There are times when you get urgent ping from you customer or hosting provider operations team. They complain about significant drop in application performances. Or that something is eating all the available server bandwidth or similar. The reasons for those problems could be various. If application logs and metrics showing normal behavior, before digging deeper, it is a good idea to exclude “external factor” first. GoAccess could get very handy in this situations, to analyze web server logs on the fly.
What is GoAccess?
GoAccess is an open source real-time web log analyzer and interactive viewer that runs in a terminal in *nix systems or through your browser.
GoAccess was designed to be a fast, terminal-based log analyzer. Its core idea is to quickly analyze and view web server statistics in real time without needing to use your browser (great if you want to do a quick analysis of your access log via SSH, or if you simply love working in the terminal).
While the terminal output is the default output, it has the capability to generate a complete real-time HTML report, as well as a JSON, and CSV report.
GoAccess allows any custom log format string. Predefined options include, but not limited to:
- Amazon CloudFront (Download Distribution).
- Amazon Simple Storage Service (S3)
- AWS Elastic Load Balancing
- Combined Log Format (XLF/ELF) Apache | Nginx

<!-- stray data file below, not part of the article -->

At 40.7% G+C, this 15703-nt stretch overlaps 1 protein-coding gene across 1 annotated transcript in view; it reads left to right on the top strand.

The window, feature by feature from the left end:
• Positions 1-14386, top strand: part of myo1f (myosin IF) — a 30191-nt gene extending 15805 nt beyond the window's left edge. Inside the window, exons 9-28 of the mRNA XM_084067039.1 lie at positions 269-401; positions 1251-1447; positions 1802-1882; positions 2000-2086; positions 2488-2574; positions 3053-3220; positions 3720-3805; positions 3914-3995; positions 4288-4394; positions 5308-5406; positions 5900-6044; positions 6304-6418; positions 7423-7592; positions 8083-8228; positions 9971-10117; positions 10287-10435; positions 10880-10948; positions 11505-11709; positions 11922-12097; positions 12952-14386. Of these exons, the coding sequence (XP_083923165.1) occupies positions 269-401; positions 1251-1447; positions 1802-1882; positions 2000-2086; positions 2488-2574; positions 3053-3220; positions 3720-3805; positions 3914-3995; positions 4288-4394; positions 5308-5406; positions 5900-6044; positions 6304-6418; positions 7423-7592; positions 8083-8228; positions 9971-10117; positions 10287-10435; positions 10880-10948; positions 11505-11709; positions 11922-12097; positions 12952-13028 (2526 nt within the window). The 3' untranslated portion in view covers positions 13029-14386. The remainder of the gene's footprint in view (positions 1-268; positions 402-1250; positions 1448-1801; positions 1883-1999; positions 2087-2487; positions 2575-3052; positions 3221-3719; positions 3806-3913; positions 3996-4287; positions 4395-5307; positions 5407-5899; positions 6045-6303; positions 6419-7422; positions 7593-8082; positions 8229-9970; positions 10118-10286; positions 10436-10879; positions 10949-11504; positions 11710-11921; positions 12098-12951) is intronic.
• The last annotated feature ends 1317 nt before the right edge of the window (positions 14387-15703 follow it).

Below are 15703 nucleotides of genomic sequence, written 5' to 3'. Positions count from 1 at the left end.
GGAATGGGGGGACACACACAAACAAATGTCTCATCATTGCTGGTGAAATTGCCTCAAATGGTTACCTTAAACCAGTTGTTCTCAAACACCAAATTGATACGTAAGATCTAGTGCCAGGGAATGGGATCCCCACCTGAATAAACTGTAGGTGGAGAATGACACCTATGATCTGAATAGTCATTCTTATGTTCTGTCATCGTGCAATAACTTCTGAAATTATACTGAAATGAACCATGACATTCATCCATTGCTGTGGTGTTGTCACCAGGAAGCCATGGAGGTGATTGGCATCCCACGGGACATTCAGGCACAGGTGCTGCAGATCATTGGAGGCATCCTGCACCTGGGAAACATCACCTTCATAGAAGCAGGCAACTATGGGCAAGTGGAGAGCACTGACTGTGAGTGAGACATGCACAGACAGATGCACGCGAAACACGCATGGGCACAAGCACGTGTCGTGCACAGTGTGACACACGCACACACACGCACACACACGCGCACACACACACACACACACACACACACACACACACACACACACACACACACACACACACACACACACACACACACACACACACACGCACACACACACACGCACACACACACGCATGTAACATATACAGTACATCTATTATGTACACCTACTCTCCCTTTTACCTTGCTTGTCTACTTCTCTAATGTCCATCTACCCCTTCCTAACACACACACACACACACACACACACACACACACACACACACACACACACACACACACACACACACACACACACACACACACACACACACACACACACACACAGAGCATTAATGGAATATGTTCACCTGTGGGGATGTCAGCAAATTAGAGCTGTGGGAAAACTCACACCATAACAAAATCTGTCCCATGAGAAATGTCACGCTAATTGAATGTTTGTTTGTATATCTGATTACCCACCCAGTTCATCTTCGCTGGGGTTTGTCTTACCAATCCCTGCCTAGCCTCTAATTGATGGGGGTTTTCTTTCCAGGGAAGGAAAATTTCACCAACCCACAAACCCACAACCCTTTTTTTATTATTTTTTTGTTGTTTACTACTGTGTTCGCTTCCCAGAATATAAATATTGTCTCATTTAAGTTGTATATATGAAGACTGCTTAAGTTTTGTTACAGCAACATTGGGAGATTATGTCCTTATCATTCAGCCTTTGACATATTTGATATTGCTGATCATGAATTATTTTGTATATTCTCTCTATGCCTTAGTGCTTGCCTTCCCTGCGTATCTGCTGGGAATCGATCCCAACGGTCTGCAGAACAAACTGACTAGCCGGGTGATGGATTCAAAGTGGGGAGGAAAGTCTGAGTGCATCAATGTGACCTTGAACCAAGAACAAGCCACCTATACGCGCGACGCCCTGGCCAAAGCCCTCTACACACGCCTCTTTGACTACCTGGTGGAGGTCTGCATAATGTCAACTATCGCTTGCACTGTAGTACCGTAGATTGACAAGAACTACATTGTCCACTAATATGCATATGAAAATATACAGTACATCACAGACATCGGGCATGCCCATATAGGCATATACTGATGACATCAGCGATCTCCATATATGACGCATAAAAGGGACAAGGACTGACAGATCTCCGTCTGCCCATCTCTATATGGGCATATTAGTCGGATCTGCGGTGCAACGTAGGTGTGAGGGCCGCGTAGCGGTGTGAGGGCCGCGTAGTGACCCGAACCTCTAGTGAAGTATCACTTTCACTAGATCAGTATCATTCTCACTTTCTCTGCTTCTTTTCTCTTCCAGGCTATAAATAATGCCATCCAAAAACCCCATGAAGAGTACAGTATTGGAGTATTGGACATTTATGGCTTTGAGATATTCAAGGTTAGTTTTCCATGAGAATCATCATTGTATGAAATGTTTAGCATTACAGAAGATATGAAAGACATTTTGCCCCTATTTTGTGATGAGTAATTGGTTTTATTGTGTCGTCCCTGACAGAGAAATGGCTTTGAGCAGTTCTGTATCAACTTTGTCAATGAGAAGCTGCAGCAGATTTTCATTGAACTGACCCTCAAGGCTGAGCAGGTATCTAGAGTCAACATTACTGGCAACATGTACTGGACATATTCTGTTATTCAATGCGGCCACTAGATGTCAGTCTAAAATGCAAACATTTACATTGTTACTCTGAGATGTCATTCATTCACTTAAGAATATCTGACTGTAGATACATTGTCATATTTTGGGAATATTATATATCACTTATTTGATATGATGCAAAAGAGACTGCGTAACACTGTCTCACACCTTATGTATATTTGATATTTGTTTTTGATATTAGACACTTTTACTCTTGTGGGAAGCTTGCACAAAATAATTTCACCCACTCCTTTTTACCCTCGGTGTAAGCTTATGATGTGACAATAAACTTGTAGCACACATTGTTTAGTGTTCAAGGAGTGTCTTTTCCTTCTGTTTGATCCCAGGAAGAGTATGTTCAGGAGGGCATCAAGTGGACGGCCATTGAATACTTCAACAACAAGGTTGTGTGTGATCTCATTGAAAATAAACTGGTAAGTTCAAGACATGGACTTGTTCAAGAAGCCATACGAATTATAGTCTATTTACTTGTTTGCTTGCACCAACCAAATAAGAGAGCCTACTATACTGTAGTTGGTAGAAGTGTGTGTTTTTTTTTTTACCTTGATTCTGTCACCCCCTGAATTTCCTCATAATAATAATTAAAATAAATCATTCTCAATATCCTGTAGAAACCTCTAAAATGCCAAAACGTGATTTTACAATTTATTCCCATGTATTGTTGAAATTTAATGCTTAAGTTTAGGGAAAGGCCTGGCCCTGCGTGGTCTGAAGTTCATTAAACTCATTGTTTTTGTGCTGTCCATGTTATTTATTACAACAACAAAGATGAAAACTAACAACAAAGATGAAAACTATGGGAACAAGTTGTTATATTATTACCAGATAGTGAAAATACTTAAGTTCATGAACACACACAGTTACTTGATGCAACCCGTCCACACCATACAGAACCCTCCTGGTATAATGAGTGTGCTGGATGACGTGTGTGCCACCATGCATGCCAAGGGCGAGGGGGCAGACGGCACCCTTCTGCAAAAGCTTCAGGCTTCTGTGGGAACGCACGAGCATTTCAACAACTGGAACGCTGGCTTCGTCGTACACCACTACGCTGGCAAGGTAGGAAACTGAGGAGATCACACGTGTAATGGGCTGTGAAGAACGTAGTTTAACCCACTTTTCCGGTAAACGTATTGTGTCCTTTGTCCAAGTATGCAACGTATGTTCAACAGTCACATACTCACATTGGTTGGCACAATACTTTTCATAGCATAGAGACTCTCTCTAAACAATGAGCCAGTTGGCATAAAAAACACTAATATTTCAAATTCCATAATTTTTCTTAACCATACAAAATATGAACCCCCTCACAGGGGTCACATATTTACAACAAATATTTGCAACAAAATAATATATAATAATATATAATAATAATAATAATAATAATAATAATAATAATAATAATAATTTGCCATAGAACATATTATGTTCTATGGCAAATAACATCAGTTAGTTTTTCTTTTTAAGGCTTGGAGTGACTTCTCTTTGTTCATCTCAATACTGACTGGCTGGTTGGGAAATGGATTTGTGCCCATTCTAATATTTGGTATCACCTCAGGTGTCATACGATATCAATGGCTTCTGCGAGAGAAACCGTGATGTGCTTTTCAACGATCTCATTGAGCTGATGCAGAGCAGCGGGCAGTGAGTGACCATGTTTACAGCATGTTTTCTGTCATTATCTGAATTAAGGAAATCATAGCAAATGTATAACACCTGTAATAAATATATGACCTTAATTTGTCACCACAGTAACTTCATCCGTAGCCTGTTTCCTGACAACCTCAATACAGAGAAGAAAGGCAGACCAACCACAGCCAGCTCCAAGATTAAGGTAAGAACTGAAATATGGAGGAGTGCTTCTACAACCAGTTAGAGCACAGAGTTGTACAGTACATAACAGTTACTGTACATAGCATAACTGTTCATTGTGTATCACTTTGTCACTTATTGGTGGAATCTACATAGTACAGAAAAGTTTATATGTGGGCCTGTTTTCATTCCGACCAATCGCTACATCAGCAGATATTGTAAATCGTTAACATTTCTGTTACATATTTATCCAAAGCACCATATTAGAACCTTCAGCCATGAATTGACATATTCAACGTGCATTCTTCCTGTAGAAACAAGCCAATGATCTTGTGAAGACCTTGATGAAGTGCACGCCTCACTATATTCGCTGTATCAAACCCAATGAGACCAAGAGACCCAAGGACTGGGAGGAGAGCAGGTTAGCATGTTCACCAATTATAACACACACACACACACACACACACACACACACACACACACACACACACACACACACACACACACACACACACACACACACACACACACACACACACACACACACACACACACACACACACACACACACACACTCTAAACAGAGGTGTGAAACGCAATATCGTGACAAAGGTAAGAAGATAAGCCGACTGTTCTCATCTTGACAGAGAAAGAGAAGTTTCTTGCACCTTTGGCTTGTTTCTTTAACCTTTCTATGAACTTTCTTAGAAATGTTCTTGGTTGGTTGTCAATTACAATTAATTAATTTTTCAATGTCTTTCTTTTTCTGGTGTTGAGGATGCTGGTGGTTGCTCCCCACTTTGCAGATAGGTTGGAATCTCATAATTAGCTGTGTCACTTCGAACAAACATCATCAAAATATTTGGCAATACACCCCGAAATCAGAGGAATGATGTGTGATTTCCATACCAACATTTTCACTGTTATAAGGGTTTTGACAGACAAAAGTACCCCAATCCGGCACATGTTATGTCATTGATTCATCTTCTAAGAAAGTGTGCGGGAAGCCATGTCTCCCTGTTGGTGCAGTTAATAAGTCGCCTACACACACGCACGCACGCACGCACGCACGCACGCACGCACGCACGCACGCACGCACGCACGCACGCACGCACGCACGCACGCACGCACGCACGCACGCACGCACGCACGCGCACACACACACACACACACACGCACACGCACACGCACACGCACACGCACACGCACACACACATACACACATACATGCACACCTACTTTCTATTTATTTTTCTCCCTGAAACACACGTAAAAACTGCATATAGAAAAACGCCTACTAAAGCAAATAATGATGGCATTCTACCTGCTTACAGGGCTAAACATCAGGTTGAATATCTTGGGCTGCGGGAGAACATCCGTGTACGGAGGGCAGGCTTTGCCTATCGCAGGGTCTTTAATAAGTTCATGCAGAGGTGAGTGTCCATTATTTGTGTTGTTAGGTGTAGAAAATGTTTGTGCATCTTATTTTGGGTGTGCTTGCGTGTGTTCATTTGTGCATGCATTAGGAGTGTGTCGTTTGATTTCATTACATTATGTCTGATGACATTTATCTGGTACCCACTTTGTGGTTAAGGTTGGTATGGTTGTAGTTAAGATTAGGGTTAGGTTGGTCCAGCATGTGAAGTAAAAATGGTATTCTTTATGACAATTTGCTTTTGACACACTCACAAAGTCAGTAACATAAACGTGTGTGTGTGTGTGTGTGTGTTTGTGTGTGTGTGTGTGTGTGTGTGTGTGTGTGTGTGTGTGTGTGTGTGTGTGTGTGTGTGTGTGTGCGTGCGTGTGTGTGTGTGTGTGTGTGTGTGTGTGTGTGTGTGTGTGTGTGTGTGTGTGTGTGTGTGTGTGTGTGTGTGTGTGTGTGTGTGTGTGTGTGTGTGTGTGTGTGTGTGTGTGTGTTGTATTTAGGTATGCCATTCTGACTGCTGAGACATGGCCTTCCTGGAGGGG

- Common Log Format (CLF) Apache
- Google Cloud Storage.
- Apache virtual hosts
- Squid Native Format.
- W3C format (IIS).
GoAccess can be installed and run on *nix systems. The easiest way is to install it using a package manager on your Linux distribution (though it would probably not be the latest version). You can also compile the project by your own. Find it on GitHub.
There is also a docker image you can directly use, if you are playing with containers.
You run the tool using a command line. Here is one simple example of analyzing Apache HTTP web server log file:
goaccess -f apache.log
When you run this command, on the next screen you should select the format of you log file. After that, you will get get to textual format Dashboard. You can scroll down to see different data. When you press a specific number, you have some options to change, like changing he sorting of that statistic etc.
I use this tool a lot to check the amount of load to the server which is generated by some specific IPs. Sometimes you can see that Google crawler and others are a bit more active and use some resources of your system.